Service of Facing the Music: It Doesn’t Get Better if You Wait, Yahoo and Target

October 3rd, 2016

Categories: DNA, Doctors, Procrastination, Retail, Technology

When something goes wrong you’re better off taking action quickly—that goes for people and companies: Most have to fight putting off facing the music.

Dr. Alan JasloveUrged by my husband to move quickly I averted a disaster last week by immediately acting on a dental emergency that seemed overwhelming when it happened. My instinct was to hide and hope. My great dentist, Alan Jaslove [Photo, right]—I’ve written about him before—saved my tooth and a whole lot of stuff that depended on it, squeezing me in and staying late to do so. Had I waited, as he was scheduled to be out of the office for four days which I didn’t know, I might have damaged the tooth beyond repair causing a domino effect of horrendous proportions.

I know this yet avoidance is in my DNA.

It must also be in Yahoo’s. It took two years for the company to report and/or discover a humongous customer hack. It doesn’t reflect well in either case: That it knew and didn’t tell or that it didn’t know.

“The Yahoo theft represents the most accounts ever stolen from a single email provider,” I read on from a syndicated AP story, “The Yahoo Email Hack is Bad,” by tech writer Michael Liedtke.

  • According to Liedtke, “Yahoo didn’t explain what took so long to uncover a heist that it blamed on a ‘state-sponsored actor’ — parlance for a hacker working on behalf of a foreign government. The Sunnyvale, California, company declined to explain how it reached its conclusions about the attack for security reasons, but said it is working with the FBI and other law enforcement. Yahoo began investigating a possible breach in July, around the time the tech site Motherboard reported that a hacker who uses the name ‘Peace’ was trying to sell account information belonging to 200 million Yahoo users.
  •  Jeff John Roberts on, in a fact sheet format, answered the question “Why did Yahoo take so long to warn everyone?” as follows: “Good question. It’s currently unclear when Yahoo learned about the attack…….All Yahoo has said so far is that a ‘recent investigation… has confirmed the breach.’”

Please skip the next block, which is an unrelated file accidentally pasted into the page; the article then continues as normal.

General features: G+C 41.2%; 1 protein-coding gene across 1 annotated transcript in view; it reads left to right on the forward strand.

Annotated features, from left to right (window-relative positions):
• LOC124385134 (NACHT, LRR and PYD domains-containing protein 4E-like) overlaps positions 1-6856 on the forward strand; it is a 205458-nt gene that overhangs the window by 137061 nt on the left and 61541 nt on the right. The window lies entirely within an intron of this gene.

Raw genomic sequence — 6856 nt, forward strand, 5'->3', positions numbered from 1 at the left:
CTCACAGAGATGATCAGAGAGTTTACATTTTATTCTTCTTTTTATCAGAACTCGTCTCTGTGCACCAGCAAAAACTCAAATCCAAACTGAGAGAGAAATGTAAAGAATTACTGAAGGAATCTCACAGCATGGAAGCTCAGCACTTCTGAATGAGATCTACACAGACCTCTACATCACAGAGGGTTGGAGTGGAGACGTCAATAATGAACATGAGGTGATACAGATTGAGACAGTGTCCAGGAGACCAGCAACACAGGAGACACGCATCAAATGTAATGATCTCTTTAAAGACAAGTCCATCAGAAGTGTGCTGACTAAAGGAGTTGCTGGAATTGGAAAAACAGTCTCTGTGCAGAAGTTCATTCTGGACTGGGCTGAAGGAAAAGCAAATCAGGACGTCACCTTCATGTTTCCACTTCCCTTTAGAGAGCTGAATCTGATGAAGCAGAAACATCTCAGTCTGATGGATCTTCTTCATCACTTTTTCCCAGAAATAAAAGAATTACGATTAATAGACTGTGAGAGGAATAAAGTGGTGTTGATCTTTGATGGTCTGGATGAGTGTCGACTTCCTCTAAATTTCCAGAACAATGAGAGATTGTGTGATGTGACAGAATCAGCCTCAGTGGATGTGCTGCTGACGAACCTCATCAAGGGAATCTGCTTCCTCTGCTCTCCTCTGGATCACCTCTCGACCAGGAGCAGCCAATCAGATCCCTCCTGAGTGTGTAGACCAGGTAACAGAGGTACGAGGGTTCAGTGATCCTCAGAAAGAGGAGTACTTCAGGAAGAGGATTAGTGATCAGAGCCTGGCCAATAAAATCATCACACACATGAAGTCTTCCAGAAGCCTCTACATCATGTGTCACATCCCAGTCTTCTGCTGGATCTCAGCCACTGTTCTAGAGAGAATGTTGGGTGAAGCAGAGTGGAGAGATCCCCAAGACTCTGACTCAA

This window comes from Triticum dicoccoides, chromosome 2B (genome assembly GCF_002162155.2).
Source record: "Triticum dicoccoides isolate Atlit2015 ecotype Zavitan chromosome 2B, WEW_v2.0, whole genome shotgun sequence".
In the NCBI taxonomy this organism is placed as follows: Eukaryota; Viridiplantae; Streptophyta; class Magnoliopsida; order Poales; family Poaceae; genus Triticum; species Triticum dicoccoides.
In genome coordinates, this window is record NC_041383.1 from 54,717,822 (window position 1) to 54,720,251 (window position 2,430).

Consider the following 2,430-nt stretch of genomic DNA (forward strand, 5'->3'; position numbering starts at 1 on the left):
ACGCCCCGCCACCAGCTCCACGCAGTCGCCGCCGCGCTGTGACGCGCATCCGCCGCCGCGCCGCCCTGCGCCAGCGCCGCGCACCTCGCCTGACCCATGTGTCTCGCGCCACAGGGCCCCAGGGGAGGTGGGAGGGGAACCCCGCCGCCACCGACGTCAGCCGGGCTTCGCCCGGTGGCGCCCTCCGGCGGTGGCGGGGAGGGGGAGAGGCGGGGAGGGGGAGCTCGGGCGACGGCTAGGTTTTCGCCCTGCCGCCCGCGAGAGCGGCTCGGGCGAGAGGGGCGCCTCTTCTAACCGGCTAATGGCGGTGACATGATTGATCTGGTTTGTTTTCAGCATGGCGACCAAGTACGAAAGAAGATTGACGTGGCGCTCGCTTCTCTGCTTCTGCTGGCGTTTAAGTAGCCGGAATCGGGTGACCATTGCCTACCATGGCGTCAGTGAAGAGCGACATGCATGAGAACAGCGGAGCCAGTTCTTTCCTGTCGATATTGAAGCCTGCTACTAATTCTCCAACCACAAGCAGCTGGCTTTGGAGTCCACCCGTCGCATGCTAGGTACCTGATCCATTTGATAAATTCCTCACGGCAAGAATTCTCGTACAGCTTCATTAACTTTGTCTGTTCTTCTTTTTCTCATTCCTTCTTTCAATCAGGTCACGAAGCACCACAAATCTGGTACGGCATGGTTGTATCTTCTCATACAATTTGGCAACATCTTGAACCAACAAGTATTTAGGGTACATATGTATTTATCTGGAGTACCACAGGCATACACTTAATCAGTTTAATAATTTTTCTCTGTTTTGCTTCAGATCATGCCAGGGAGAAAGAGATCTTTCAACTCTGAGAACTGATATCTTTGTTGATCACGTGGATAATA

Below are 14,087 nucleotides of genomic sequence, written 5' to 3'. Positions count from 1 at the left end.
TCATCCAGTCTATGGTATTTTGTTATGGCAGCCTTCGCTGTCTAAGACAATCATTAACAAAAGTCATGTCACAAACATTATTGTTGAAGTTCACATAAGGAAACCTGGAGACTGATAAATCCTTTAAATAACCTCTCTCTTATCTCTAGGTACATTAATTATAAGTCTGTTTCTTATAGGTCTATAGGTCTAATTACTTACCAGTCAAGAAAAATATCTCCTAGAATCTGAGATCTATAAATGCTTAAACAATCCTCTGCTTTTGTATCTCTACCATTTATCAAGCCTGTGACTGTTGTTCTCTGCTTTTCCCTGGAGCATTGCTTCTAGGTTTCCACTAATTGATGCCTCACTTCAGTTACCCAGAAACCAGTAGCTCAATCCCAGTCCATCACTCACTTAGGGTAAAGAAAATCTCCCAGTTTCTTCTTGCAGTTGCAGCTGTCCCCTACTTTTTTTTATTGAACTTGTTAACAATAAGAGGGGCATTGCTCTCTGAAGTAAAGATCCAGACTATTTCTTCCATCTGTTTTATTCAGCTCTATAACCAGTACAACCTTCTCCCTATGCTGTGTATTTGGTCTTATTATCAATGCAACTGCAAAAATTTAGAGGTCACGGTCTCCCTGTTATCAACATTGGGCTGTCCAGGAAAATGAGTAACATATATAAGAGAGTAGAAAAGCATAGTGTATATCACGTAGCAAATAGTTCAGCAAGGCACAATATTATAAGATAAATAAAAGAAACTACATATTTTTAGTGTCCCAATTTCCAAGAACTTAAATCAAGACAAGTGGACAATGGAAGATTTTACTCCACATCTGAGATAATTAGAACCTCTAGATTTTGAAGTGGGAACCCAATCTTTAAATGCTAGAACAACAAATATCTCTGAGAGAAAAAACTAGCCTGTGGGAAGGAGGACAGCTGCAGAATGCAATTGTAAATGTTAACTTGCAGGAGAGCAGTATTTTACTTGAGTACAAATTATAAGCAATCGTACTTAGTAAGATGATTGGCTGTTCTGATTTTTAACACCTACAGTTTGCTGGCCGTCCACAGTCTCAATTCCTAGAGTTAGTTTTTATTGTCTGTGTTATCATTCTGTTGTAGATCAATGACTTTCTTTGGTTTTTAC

The breach happened in 2014 well before the public knew that Verizon was planning to buy Yahoo. Did executives at the digital services company really think a hack involving so many customers could be forever hidden from the purchaser and that a sophisticated company like Verizon wouldn’t protect itself from such a bad surprise had the sale gone through before this news leaked? And what about 500 million hacked customers who turn to Yahoo for email, finance or fantasy sports—according to Roberts–who must take steps to change passwords and, in some cases, answers to security questions.

Two years seems to be the magic number for Target too. From August 2014 to July of this year it sold—for as much as $75–what it thought was 100 percent Egyptian cotton sheets and pillow cases according to Bloomberg news, the company bought the products from Welspun India that turned out to be lesser quality cotton.  Target has offered refunds to its customers. But I wonder why it took so long for buyers to discover this. Eons ago, at a party, a friend in the retail business remarked on the quality and thread count of the shirt my husband was wearing without touching it. He was right: It was a pricey shirt in soft, fine Egyptian cotton.

  • Do you drag your feet when you really shouldn’t?
  • It can’t help people sleep well at night to realize that it takes years to discover a giant email hack. Should it take two years to learn something’s amiss?
  • As for Target, did no buyer open a single package over 23 months to check the contents and did he/she even know what Egyptian cotton was supposed to feel like?
  • Do you pay for premium products and sometimes wonder if you are getting your money’s worth?


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6 Responses to “Service of Facing the Music: It Doesn’t Get Better if You Wait, Yahoo and Target”

  1. David Reich Said: